The PLAN has a very difficult time detecting advanced foreign submarines within Chinese-claimed maritime space. Modern submarines are stealthy, the ocean is vast and complex, and ASW is inherently difficult—for any navy. But the stakes are especially high for China, given the perceived threat that foreign submarines pose to China’s maritime security. PRC experts often lament that China’s “underwater front door is wide open." China’s 13th Five Year Plan for Innovation in Marine Science and Technology frankly admitted that China “still lacks the ability to resist hostile threats from the deep sea.” One PLAN analyst declared, “the threats our country faces in the maritime direction mainly come from the undersea [domain], and the main gap with the powerful enemy [the U.S.] is also in the undersea [domain].”

To shrink this capability gap, the PRC has invested heavily in new ASW capabilities for its fleet while looking to the U.S. Navy as a model. The PLAN has built ocean surveillance vessels like the USNS Effective to tow acoustic sensors designed to detect submarines. The PLAN has also procured sub-hunting maritime patrol aircraft, similar to the U.S. Navy’s P-3 Orion, and it may soon begin equipping the fleet with an ASW variant of the Z-20 helicopter, often described as a close copy of the MH-60 Seahawk.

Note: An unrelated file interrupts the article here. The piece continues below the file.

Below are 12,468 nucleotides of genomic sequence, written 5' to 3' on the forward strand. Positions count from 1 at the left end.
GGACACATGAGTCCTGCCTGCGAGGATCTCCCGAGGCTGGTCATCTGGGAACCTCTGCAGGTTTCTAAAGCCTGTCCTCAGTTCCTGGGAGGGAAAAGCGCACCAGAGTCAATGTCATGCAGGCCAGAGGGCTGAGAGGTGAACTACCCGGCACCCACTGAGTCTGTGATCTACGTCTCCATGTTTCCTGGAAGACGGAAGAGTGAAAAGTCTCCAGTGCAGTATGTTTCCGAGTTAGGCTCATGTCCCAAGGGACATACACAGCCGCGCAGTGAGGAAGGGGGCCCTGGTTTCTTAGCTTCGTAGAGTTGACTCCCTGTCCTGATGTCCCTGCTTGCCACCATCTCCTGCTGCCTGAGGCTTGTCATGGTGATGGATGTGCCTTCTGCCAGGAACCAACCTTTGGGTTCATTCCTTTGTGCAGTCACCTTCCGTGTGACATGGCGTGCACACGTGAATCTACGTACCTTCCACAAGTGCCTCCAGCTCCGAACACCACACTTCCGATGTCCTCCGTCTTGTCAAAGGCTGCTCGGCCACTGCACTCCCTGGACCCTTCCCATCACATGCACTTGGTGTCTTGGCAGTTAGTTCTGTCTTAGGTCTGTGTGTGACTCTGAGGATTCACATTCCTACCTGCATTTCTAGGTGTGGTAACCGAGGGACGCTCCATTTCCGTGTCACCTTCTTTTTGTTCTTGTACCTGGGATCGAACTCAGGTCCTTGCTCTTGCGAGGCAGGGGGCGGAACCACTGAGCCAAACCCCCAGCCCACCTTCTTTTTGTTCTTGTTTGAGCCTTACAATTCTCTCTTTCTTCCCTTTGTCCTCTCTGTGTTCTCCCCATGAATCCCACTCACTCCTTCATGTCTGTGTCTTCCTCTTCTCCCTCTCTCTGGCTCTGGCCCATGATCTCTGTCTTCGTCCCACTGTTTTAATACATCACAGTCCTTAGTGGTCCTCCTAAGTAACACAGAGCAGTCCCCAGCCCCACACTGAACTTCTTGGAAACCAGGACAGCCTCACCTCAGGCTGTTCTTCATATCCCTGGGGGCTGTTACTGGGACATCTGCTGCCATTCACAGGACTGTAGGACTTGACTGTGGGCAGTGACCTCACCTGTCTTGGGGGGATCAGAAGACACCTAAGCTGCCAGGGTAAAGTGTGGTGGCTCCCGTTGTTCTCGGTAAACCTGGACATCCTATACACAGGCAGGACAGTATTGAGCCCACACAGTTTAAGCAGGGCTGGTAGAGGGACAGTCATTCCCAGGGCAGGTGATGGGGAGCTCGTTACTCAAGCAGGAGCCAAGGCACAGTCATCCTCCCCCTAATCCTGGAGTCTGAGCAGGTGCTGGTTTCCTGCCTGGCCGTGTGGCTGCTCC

The PRC is also taking steps to build a network of sensors, some mobile and some fixed, to detect foreign submarines in operationally important areas. Together, these sensors would constitute an “undersea alert system." Some ASW platforms use traditional hydrophones, which only capture information about the frequency (hertz) and intensity (decibels) of sound. However, to localize the source of the sound, multiple hydrophones are often combined into an array, which can be large and unwieldy. A single vector sensor, in contrast, is capable of determining the direction of a sound source. China is very keen on pursuing a new generation of piezoelectric vector sensors, which are far smaller than previous types. Their compact size also allows their installation on much smaller platforms like underwater gliders.